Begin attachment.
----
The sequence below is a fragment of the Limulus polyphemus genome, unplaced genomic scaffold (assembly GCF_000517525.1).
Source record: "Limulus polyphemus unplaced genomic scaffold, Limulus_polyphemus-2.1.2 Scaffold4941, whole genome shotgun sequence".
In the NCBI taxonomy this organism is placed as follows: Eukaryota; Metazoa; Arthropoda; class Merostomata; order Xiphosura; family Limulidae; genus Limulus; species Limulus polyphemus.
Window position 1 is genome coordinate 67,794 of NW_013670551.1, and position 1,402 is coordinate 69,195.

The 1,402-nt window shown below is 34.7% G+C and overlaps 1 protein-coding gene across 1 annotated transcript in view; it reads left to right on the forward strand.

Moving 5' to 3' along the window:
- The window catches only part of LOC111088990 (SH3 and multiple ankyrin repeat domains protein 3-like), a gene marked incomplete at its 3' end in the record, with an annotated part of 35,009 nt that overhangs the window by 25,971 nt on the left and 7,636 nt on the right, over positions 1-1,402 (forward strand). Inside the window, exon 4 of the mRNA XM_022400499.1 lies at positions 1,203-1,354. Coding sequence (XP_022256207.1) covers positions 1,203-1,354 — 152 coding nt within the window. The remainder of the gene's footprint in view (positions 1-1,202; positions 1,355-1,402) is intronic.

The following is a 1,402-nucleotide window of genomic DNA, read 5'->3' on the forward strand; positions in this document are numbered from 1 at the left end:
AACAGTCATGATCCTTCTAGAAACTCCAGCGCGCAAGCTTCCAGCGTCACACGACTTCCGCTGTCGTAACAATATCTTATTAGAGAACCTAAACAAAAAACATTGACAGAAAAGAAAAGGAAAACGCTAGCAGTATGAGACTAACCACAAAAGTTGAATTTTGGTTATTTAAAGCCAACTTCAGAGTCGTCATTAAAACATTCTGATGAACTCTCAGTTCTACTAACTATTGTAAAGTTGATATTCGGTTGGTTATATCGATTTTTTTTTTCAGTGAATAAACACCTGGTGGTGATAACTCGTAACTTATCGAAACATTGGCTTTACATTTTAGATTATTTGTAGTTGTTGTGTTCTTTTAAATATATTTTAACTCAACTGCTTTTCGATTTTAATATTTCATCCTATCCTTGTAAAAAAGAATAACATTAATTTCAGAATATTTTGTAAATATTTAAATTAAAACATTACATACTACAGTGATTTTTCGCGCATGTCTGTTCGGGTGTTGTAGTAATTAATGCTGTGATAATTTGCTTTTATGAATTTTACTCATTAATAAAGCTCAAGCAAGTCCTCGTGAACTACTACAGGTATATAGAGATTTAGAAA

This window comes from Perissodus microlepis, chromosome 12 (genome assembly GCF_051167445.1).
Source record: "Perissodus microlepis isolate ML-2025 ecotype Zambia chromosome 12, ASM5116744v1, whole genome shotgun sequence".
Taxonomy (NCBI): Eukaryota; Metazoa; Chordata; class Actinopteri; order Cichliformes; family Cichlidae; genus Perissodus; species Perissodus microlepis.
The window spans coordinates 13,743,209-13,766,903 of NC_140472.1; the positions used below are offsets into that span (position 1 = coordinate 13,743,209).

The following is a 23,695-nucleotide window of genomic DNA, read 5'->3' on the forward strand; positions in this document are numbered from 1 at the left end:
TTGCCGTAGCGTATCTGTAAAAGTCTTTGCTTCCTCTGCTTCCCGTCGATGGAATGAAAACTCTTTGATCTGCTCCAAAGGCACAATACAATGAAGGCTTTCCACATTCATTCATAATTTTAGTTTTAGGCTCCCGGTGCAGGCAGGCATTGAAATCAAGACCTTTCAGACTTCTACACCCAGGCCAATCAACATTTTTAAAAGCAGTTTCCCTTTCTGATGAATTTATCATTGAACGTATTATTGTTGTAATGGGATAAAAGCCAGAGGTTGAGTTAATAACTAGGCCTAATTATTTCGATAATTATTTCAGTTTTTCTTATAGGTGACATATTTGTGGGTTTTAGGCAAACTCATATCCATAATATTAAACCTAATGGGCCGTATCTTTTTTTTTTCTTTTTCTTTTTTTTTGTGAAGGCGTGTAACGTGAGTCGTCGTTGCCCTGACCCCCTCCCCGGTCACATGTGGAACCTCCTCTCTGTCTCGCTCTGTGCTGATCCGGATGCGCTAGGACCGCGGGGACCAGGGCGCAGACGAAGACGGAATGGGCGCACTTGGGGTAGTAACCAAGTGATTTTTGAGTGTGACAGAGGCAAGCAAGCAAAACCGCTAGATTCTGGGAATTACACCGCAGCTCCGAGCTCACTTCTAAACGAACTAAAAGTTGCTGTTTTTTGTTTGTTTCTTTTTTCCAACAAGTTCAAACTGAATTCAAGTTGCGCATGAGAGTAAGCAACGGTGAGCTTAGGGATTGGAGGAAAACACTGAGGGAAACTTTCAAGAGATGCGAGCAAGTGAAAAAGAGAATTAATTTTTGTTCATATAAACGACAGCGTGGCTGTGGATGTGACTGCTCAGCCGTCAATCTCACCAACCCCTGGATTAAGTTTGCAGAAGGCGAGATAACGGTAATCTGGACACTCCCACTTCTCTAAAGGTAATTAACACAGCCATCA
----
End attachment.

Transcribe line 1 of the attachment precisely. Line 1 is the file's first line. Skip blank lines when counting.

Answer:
The sequence below is a fragment of the Limulus polyphemus genome, unplaced genomic scaffold (assembly GCF_000517525.1).